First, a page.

Endangered species of meadow birds will get the chance to thrive in a new trial area along the Regge river in the eastern Netherlands. The initiative of our co-founder and co-owner Maurice Roetgering aims to restore his native region’s natural values in close cooperation with specialists in the field of meadow birds and countryside management. Five hectares of nature reserve in the historical Regge brook valley is allowed to become wetland in an attempt to make the flora and fauna of yesteryear visible to everyone.
For many years, the bird population in the Netherlands has been declining at an alarming rate. Intensive agriculture does not mix well with preserving biodiversity. Many species are struggling, especially meadow birds. These include waders such as the black-tailed godwit, lapwing, curlew, redshank and oystercatcher, but also partridge, meadow pipit, yellow wagtail and skylark. Even where well-intentioned farmers decide to postpone the spring mowing in order to save nests, in practice it turns out to be difficult to provide enough time, rest and space to give these endangered species a real chance again. Foxes and crows always have an eye on the eggs and chicks. Meadow bird chicks typically survive only by finding a safe haven on 'non-productive' land: ditch and field edges where natural vegetation and insects can still be found.
Thankfully, an approach that puts biodiversity above productivity can turn the tide quickly: Mother Nature is a resilient interplay and many species benefit from each other's presence. This is the idea behind the initiative in the countryside around Enter, the rural village where our headquarters is located, in the Twente region. Coulisse co-founder and co-owner Maurice Roetgering was born and raised here. Maurice decided to give the natural values in his native region a new impulse. With his childhood friend Chiel Bolscher, he acquired land along the Regge river, which once meandered freely through the Twente fields and woods, but was canalized in the years of agricultural expansion. The first step in his visionary approach was to allow the river its natural space again wherever possible.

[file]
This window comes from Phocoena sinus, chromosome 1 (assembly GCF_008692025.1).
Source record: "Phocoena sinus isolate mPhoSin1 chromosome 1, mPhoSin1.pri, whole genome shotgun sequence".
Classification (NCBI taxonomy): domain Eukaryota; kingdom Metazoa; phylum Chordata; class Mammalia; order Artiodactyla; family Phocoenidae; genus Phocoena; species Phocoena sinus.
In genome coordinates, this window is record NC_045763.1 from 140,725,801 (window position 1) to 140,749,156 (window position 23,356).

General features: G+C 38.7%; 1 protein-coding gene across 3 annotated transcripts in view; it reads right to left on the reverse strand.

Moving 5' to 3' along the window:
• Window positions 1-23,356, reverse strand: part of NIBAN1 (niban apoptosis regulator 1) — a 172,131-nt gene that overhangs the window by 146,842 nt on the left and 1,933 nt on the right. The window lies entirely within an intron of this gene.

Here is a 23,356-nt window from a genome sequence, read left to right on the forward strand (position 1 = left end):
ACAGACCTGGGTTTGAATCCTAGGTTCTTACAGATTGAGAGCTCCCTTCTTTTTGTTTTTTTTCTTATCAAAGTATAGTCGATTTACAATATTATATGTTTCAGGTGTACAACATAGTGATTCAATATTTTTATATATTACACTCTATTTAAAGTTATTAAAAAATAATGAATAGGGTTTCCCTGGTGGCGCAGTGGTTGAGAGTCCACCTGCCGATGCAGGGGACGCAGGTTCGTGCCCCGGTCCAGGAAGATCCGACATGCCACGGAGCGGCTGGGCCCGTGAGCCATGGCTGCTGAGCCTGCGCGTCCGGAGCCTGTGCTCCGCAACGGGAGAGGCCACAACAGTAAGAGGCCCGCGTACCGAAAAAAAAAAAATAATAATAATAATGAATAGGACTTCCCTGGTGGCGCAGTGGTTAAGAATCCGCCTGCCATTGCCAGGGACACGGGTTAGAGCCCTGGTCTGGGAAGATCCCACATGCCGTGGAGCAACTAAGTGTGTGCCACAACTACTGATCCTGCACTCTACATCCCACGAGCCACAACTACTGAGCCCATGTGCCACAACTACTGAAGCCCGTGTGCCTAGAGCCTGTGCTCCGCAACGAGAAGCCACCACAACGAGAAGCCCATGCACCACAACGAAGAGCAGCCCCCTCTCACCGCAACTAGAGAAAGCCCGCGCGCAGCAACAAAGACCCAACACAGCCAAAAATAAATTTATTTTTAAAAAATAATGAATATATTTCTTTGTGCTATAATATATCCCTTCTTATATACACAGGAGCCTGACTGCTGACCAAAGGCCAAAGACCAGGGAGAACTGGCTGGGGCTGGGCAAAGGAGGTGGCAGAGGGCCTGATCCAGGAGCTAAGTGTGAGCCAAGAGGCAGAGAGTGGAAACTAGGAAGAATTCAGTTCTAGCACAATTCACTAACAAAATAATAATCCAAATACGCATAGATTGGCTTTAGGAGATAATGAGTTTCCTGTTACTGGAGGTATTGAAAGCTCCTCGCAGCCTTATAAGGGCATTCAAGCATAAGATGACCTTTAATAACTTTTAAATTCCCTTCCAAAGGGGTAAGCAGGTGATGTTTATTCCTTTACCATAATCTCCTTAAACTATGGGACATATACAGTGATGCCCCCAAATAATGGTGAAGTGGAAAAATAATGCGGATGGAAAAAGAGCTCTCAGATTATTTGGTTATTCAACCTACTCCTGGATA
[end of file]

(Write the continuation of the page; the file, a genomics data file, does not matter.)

Major plans were drawn up in collaboration with the regional water board, the municipal and provincial authorities. A new conservation area of more than 27 hectares connects existing nature areas and will provide plenty of room for future biodiversity. Five hectares will be allowed to develop further as a wetland area in the old Regge brook valley. From now on, the river can flood here and create the ideal conditions for meadow birds. The pilot area has been designed in accordance with the recommendations of meadow bird specialists and the regional foundation for agricultural nature management. Specific seed mixtures of the flowers and herbs that naturally belong in wetlands were carefully sourced. At the end of each summer, the mower clippings will be spread over a length of more than twelve kilometres along the river.
Local residents, cyclists and passers-by all react very positively to the area’s redevelopment. Maurice himself is visibly enjoying the project, and he is far from finished. Now that the new nature reserve is taking shape, he and his brother Christiaan have started restoring the adjoining De Parel farmstead, a historic farmhouse with outbuildings dating from 1600. The partially collapsed farmhouse has been saved from ruin and will be resurrected to its full former glory by our founders and owners. "When we were boys, we cycled around the area and used to buy ice creams here. In those days, the place was a campsite called the Pearl of Twente. Since then everything has fallen into disrepair and it's just like nature in this area: it will all disappear if we don't do something about it. We want to preserve what is good and authentic. It was once a pearl here, and we are going to try to make it the most beautiful pearl of Twente".